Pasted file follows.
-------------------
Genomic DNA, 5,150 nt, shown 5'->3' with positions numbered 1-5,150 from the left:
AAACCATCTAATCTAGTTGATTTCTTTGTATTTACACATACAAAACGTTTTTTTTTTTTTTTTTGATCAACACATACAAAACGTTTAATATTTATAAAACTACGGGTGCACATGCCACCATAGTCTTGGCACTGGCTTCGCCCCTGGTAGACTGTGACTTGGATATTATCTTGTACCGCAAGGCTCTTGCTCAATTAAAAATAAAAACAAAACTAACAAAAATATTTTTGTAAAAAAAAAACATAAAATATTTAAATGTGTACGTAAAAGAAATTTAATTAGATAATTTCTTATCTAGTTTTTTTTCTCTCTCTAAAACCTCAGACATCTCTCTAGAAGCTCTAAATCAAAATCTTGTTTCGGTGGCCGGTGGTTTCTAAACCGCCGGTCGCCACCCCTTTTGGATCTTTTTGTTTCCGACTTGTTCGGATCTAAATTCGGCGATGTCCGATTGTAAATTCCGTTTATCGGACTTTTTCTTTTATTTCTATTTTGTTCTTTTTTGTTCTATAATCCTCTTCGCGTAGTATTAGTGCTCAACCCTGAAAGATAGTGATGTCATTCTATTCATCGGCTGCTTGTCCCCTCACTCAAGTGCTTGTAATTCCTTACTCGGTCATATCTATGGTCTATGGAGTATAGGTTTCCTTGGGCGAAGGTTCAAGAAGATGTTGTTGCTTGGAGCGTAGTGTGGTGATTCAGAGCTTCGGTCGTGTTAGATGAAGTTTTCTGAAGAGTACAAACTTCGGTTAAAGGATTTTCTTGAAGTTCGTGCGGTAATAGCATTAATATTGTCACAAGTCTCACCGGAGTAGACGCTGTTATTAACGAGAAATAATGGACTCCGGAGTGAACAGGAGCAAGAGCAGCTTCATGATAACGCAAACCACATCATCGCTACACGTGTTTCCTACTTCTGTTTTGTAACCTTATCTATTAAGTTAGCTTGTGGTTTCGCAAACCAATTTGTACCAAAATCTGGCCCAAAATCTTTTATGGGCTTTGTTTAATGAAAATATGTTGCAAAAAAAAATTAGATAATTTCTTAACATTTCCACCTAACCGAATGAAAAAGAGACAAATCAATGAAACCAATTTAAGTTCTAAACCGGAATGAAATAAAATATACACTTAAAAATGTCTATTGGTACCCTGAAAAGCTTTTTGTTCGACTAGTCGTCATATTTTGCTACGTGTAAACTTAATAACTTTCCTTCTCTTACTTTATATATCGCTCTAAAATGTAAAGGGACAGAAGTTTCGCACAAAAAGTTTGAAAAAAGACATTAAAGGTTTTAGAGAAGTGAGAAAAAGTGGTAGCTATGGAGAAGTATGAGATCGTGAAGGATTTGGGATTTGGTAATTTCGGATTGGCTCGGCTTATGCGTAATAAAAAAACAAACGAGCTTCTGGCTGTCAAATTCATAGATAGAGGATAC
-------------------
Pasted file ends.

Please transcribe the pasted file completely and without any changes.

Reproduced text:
Genomic DNA, 5,150 nt, shown 5'->3' with positions numbered 1-5,150 from the left:
AAACCATCTAATCTAGTTGATTTCTTTGTATTTACACATACAAAACGTTTTTTTTTTTTTTTTTGATCAACACATACAAAACGTTTAATATTTATAAAACTACGGGTGCACATGCCACCATAGTCTTGGCACTGGCTTCGCCCCTGGTAGACTGTGACTTGGATATTATCTTGTACCGCAAGGCTCTTGCTCAATTAAAAATAAAAACAAAACTAACAAAAATATTTTTGTAAAAAAAAAACATAAAATATTTAAATGTGTACGTAAAAGAAATTTAATTAGATAATTTCTTATCTAGTTTTTTTTCTCTCTCTAAAACCTCAGACATCTCTCTAGAAGCTCTAAATCAAAATCTTGTTTCGGTGGCCGGTGGTTTCTAAACCGCCGGTCGCCACCCCTTTTGGATCTTTTTGTTTCCGACTTGTTCGGATCTAAATTCGGCGATGTCCGATTGTAAATTCCGTTTATCGGACTTTTTCTTTTATTTCTATTTTGTTCTTTTTTGTTCTATAATCCTCTTCGCGTAGTATTAGTGCTCAACCCTGAAAGATAGTGATGTCATTCTATTCATCGGCTGCTTGTCCCCTCACTCAAGTGCTTGTAATTCCTTACTCGGTCATATCTATGGTCTATGGAGTATAGGTTTCCTTGGGCGAAGGTTCAAGAAGATGTTGTTGCTTGGAGCGTAGTGTGGTGATTCAGAGCTTCGGTCGTGTTAGATGAAGTTTTCTGAAGAGTACAAACTTCGGTTAAAGGATTTTCTTGAAGTTCGTGCGGTAATAGCATTAATATTGTCACAAGTCTCACCGGAGTAGACGCTGTTATTAACGAGAAATAATGGACTCCGGAGTGAACAGGAGCAAGAGCAGCTTCATGATAACGCAAACCACATCATCGCTACACGTGTTTCCTACTTCTGTTTTGTAACCTTATCTATTAAGTTAGCTTGTGGTTTCGCAAACCAATTTGTACCAAAATCTGGCCCAAAATCTTTTATGGGCTTTGTTTAATGAAAATATGTTGCAAAAAAAAATTAGATAATTTCTTAACATTTCCACCTAACCGAATGAAAAAGAGACAAATCAATGAAACCAATTTAAGTTCTAAACCGGAATGAAATAAAATATACACTTAAAAATGTCTATTGGTACCCTGAAAAGCTTTTTGTTCGACTAGTCGTCATATTTTGCTACGTGTAAACTTAATAACTTTCCTTCTCTTACTTTATATATCGCTCTAAAATGTAAAGGGACAGAAGTTTCGCACAAAAAGTTTGAAAAAAGACATTAAAGGTTTTAGAGAAGTGAGAAAAAGTGGTAGCTATGGAGAAGTATGAGATCGTGAAGGATTTGGGATTTGGTAATTTCGGATTGGCTCGGCTTATGCGTAATAAAAAAACAAACGAGCTTCTGGCTGTCAAATTCATAGATAGAGGATAC